Dems leave Biden hanging on the gas tax

A lot of Americans liked Donald Trump’s policies but did not like him.

A lot of Americans, albeit fewer than before, still like Joe Biden, but don’t like his policies.

And it’s his policies that are dragging him down, even in die-hard Democrat Massachusetts.

Joe Biden’s attempt to temporarily suspend the federal gas tax is a case in point. He gets more support for his plan from Massachusetts Republicans than he does from fellow Democrats.

Hardly had he uttered the words calling for a suspension of the 18-cent a gallon tax in a feeble effort to deal with soaring gas prices — and help Democrats ward off a pending Republican takeover of Congress — then it was shot down by fellow Washington Democrats.

This included opposition from House Speaker Nancy Pelosi and West Virginia Sen. Joe Manchin.

And Senate Republican Minority Leader Mitch McConnell of Kentucky called Biden’s plan “a silly proposal that members of his own party have already shot down.”

Talk about dead on arrival. This plan was dead on delivery.

Opposition to the idea was based on the understanding that the loss tax revenue would have to be made up elsewhere, that it would provide only limited relief and that the oil companies would reap more profits.

President Barack Obama had called the idea “a gimmick” when he was president.

Adding to the president’s problem was his additional proposal that the states follow his lead and suspend state gas taxes as well.

This in Massachusetts would have meant a saving of 42 cents a gallon — 18 cents in federal taxes and 24 in the state gas tax.

While it was not much when gas is around $5 a gallon, it was at least something.

But this too landed with a thud, even in pro-Biden, heavily Democrat and progressive Massachusetts.

The only support Biden got for his plan was from Republicans, not Democrats.

House Speaker Ronald Mariano and Senate President Karen Spilka, both Democrats and both long opposed to suspending the state gas tax, also opposed Biden’s plan.

In a joint statement that set the tone for the Democrat-controlled Legislature, as well as the state Democrat Party, they said a suspension would provide little relief but “will mostly mean more money for oil companies.”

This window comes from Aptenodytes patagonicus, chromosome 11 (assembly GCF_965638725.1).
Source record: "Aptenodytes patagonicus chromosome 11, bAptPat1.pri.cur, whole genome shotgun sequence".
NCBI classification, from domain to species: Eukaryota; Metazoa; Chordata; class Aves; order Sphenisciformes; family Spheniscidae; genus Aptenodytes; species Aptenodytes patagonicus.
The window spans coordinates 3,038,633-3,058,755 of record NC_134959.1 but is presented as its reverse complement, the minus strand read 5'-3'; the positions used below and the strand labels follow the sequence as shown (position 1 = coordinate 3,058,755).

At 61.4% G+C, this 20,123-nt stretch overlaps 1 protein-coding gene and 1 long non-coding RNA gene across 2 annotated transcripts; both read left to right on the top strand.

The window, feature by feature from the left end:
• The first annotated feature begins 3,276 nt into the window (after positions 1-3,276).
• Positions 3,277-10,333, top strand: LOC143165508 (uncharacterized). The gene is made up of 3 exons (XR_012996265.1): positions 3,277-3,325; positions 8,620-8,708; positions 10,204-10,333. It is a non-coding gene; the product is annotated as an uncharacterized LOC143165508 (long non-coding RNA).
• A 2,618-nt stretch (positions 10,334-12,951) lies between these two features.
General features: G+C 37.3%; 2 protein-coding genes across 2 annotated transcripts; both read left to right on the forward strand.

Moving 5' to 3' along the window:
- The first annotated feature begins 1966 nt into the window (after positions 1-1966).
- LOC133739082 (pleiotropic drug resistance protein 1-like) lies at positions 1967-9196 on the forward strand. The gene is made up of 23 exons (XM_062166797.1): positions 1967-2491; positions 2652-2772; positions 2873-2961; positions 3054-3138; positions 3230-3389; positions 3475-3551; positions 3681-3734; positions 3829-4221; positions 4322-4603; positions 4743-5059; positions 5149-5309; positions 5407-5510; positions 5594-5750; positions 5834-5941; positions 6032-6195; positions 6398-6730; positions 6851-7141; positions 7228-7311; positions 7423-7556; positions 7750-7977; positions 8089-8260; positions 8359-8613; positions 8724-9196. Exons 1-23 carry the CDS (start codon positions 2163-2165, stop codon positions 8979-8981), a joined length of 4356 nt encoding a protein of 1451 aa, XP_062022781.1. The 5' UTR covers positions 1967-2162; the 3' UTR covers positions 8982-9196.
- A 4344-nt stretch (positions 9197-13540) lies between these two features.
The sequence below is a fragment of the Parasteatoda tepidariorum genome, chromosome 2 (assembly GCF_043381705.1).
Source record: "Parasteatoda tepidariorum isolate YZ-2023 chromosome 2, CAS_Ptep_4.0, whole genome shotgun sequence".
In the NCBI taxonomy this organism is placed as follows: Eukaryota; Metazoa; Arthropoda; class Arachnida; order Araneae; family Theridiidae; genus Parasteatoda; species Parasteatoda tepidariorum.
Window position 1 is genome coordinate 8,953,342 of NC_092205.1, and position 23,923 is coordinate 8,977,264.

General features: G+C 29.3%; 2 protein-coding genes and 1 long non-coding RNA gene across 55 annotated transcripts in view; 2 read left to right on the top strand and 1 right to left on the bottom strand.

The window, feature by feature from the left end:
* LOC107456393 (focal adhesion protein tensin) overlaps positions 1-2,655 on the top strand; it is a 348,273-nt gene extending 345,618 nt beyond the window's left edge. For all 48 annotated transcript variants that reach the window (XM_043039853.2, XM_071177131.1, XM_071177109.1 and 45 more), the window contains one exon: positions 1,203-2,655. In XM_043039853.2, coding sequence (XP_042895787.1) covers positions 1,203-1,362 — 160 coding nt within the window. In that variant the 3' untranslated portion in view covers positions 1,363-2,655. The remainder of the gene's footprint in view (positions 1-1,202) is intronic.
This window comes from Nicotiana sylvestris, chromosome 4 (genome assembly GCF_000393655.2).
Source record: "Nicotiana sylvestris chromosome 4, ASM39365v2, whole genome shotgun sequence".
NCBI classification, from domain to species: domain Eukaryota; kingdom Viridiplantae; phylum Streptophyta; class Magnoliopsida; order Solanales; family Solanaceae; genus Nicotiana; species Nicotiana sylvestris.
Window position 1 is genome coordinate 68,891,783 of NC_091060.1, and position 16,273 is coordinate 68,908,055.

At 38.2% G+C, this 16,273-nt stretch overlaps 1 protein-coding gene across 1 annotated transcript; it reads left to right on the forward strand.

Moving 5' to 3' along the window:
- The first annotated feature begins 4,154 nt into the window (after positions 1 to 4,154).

“This isn’t fair, and we are not interested in benefiting multinational corporations while our residents continue to feel pain at the pump,” they said. Without naming specifics, they added they would work “diligently to find ways to deliver direct relief to residents.”

In a strange twist, the only support Biden got for his gas tax relief proposal was from outgoing Republican Gov. Charlie Baker and the two Republicans running to succeed him, Geoff Diehl and Chris Doughty.

Attorney General Maura Healey, now the lone Democrat running for governor after state Sen. Sonia Chang-Diaz dropped out Thursday, has not issued any statement of support for Biden’s plan.

Baker, who has proposed $700 million in tax cuts, said, “There is more than enough funding available to suspend the gas tax, pass our tax relief plan and invest in Massachusetts’ future.”

Diehl, who led the successful 2014 referendum campaign against tying the state gas tax to inflation, said the levy “affects middle- and low-income families the most” and should be suspended.

Doughty, also in favor of suspension, challenged Healy to sign a petition calling for a hiatus in the collection of the state gas tax. She didn’t.

What is comes down to is that Biden has more support on the issue from leading Massachusetts Republicans than he does from leading Massachusetts Democrats. Who knew?

The Democrats still like Joe Biden, though, only now not so much.

Peter Lucas is a veteran Massachusetts political reporter and columnist.